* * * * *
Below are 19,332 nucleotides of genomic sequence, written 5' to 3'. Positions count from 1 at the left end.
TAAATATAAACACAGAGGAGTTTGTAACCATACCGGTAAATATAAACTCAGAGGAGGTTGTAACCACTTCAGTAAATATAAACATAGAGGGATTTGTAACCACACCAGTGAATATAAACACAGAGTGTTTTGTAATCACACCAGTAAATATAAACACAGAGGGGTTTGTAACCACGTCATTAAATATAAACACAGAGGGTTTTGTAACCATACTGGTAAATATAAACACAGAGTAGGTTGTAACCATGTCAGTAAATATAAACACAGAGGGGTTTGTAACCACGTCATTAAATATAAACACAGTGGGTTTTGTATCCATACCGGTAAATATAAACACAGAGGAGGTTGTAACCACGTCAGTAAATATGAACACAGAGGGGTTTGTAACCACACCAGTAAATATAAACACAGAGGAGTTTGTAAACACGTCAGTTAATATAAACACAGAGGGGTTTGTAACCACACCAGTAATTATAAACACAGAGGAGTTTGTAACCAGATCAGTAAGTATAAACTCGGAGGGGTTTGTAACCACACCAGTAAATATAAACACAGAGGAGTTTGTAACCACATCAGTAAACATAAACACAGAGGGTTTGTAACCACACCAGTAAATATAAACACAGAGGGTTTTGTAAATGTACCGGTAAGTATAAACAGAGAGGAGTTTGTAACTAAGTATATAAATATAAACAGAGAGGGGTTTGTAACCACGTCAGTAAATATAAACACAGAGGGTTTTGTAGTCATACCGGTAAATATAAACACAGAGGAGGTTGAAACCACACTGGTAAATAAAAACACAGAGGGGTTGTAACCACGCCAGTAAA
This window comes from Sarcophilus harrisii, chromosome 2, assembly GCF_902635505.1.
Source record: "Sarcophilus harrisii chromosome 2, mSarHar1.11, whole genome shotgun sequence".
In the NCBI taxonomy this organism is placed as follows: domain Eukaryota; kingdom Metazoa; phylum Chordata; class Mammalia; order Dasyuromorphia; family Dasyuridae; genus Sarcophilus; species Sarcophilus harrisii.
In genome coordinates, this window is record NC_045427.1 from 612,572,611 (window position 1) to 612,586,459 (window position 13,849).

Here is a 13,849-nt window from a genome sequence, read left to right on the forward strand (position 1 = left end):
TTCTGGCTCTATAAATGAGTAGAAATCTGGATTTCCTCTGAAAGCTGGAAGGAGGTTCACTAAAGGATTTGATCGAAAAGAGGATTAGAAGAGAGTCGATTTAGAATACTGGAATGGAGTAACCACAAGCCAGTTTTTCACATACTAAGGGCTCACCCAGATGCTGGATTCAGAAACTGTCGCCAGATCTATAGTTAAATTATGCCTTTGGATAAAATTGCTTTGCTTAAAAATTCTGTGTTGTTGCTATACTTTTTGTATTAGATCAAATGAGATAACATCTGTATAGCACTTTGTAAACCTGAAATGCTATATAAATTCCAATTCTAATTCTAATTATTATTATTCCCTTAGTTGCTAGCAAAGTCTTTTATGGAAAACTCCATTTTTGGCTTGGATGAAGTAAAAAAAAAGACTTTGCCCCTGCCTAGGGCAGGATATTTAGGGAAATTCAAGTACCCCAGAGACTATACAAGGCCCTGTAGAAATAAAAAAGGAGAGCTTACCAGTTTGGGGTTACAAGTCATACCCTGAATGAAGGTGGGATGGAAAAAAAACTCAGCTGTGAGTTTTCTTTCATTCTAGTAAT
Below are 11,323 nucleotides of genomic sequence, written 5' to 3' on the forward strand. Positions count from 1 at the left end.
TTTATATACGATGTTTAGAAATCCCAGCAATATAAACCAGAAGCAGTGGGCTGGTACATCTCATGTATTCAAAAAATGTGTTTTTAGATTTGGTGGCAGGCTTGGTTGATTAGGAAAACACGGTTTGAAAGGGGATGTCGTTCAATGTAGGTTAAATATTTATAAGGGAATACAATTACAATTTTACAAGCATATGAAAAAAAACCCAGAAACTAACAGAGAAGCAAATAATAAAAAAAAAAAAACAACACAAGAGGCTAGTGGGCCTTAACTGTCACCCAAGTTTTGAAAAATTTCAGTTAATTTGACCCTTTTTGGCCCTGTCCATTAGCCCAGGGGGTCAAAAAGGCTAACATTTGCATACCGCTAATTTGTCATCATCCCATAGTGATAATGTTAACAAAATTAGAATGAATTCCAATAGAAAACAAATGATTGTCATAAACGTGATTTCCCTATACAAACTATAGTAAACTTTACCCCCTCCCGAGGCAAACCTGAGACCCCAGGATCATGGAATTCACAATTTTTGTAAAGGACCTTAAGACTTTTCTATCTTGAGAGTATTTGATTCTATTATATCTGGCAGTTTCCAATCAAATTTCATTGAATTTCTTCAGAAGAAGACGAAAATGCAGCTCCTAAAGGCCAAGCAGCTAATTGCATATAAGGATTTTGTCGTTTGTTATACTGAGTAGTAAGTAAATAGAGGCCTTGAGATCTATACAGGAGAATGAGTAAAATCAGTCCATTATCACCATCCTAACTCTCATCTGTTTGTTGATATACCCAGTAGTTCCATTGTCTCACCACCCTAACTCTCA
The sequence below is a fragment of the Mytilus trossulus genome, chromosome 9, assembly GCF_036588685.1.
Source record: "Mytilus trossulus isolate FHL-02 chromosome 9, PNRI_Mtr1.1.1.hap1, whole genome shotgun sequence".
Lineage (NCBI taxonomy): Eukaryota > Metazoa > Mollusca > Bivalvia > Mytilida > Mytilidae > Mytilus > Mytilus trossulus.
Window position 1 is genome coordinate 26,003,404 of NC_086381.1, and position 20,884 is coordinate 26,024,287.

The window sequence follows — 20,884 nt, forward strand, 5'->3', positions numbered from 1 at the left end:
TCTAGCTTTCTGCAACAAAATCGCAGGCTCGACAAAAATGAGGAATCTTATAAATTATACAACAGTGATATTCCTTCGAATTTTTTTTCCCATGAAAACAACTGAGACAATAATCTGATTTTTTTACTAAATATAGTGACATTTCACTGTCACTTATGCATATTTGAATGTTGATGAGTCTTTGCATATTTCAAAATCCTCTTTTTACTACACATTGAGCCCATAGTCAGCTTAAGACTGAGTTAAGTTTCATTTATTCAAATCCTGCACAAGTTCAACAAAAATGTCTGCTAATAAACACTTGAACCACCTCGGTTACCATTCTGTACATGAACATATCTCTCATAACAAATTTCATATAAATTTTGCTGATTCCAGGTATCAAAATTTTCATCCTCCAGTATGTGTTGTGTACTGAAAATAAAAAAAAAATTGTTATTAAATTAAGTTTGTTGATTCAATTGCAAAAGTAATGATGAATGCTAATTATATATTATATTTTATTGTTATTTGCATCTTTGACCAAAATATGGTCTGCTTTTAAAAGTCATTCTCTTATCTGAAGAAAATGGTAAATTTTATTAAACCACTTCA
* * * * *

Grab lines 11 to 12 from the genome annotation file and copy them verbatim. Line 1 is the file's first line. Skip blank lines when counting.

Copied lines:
The sequence below is a fragment of the Mytilus trossulus genome, chromosome 9, assembly GCF_036588685.1.
Source record: "Mytilus trossulus isolate FHL-02 chromosome 9, PNRI_Mtr1.1.1.hap1, whole genome shotgun sequence".